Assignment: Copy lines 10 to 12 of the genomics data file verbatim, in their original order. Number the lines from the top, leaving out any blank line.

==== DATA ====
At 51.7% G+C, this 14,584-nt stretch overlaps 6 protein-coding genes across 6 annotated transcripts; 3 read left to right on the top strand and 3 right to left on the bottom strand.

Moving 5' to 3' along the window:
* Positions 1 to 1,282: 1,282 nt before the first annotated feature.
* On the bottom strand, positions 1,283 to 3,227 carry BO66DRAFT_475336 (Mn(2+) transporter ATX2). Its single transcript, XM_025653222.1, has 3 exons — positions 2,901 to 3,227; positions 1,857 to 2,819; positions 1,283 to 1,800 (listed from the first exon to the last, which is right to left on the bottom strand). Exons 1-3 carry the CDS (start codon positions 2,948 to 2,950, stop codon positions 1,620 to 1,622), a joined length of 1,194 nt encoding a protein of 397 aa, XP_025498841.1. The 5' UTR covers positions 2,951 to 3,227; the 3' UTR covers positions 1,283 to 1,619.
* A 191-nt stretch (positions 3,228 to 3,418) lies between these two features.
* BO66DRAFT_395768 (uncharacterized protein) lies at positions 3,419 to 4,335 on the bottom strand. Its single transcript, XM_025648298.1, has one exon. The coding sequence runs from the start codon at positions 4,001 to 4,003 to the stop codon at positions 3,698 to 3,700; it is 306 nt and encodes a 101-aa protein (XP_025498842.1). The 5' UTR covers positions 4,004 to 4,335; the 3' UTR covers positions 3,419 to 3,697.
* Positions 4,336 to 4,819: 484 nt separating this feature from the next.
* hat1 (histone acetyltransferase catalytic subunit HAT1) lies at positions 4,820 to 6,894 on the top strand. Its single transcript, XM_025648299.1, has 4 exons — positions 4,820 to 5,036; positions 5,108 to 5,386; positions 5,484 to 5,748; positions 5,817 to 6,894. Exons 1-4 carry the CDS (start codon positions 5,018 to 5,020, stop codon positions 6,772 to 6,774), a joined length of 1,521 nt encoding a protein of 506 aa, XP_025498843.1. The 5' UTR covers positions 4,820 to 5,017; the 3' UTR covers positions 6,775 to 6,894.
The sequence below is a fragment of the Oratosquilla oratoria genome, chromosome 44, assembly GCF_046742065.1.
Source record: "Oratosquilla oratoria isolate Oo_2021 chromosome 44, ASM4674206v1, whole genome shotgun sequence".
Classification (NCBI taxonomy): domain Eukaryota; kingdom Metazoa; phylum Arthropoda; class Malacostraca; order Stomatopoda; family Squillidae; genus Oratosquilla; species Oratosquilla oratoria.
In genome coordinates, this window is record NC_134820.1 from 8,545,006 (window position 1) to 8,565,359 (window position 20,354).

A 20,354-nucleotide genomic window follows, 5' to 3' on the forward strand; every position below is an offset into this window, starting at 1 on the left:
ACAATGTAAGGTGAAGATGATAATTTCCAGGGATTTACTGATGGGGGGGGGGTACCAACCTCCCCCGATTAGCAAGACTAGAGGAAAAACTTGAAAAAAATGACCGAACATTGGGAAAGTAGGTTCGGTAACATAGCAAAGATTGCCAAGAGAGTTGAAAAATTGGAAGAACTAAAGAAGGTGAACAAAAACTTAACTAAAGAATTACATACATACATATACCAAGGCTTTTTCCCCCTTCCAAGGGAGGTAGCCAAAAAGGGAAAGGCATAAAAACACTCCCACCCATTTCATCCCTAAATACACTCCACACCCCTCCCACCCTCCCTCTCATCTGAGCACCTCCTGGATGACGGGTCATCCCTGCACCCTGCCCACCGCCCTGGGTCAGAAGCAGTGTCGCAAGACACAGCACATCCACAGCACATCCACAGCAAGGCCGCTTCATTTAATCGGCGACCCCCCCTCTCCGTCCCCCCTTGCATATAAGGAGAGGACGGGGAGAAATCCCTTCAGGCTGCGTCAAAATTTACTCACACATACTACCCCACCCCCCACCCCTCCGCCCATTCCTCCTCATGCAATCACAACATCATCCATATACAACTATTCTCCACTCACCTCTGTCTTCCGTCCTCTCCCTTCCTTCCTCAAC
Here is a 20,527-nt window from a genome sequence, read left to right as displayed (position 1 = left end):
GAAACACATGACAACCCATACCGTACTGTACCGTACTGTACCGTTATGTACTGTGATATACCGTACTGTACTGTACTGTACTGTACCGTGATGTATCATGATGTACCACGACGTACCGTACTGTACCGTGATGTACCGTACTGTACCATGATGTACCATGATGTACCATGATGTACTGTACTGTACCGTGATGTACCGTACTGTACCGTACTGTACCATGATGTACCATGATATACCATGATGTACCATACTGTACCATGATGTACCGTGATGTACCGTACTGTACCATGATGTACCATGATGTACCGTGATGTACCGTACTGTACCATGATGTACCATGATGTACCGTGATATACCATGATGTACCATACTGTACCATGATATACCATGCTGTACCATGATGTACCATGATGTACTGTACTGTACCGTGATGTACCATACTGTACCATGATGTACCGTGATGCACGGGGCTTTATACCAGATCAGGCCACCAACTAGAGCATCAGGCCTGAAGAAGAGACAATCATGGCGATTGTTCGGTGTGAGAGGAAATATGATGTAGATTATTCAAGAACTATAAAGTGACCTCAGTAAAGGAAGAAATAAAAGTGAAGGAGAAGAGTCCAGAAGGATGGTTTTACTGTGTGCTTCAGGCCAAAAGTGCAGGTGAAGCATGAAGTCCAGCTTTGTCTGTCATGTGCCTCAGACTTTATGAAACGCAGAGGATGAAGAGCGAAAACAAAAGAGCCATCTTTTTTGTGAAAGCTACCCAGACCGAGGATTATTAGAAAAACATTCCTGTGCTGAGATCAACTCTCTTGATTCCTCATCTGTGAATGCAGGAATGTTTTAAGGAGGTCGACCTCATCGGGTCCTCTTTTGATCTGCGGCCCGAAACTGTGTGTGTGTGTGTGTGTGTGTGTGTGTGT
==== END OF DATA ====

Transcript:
Source record: "Oratosquilla oratoria isolate Oo_2021 chromosome 44, ASM4674206v1, whole genome shotgun sequence".
Classification (NCBI taxonomy): domain Eukaryota; kingdom Metazoa; phylum Arthropoda; class Malacostraca; order Stomatopoda; family Squillidae; genus Oratosquilla; species Oratosquilla oratoria.
In genome coordinates, this window is record NC_134820.1 from 8,545,006 (window position 1) to 8,565,359 (window position 20,354).